I've been reading mostly YA lately. The bad thing about this: I'm reading a series that has way too many similarities to my novel, so now I am super discouraged and bummed. Has this ever happened to you? I dont know if I should just keep writing it anyway, or move on to something else. :(
Good luck on your move!
On the more important part of this post: Thank you for the SYTYCD link!!! I abso-friggin-lutely LOVED that dance! Loved it. Even wrote myself a note (bcuz I have the worst short term memory ever)to google that dance just so I could watch it again. And isnt little Jonathan just the cutest?
I have several faves this year, but am favoring the boys more than the girls. I heart Phillip. I hate Thursdays because someone has to get booted. So sad.

Andrea said...

I -love- fantasy genre and YA fiction, but I have to admit that I feel subconsciously guilty for reading almost nothing else since I finished my library degree a year and a half ago. I attend my book group, and while they discuss their literary triumphs, I can't wait to get home and find out about Alanna's next adventure. (Thank you for introducing me to Tamora Pierce's writing, by the way!) I was so pleased when The Graveyard Book won the Newbery, not only because it is awesome, but also because I was the only one to have read it before the meeting and could tell everyone how great it is. I know that my reads are worthwhile, but I still have a hard time convincing myself not to feel guilty. This week I read Peter S. Beagle's We Don't Talk About My Brother collection, and that contained some of the best writing (and some of the most wonderful stories) I've ever read.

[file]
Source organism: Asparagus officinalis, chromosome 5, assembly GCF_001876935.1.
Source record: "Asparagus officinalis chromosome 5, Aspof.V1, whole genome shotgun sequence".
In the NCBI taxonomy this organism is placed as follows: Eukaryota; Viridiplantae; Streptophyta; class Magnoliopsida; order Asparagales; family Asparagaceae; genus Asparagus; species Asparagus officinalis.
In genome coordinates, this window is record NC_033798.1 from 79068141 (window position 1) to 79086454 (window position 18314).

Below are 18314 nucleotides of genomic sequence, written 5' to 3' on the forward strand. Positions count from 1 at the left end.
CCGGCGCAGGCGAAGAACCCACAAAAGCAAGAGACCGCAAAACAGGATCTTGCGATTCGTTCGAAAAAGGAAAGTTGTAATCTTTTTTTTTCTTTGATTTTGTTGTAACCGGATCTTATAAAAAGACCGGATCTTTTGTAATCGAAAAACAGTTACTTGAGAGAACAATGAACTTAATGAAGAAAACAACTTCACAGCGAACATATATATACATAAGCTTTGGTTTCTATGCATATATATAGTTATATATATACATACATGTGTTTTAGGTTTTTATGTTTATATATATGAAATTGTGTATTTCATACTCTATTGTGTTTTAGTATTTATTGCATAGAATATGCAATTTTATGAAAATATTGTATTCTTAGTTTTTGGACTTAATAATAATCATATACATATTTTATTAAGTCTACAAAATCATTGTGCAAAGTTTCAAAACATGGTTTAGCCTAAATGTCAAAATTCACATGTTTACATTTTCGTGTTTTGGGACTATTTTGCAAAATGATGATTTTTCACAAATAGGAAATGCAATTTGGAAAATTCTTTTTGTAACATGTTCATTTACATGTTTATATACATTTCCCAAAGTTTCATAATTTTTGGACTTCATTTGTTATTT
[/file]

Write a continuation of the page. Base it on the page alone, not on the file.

Good luck with the move!

tinkandalissa said...

Ok. So, I hope this works, but I am not a computer whiz, so I have no clue how to make those nifty little click here thingy's:
http://www.youtube.com/watch?v=kahHOdILAn4
this is a clip from season 3 of SYTYCD. Apparently I didnt realize that I've been watching it for so long! Haha. But this is one of my fave past dances coreographed by none other than Wade Robson!! Woohoo! He's awesome. Enjoy...

Kaethe said...

Good luck with the move.

Angie said...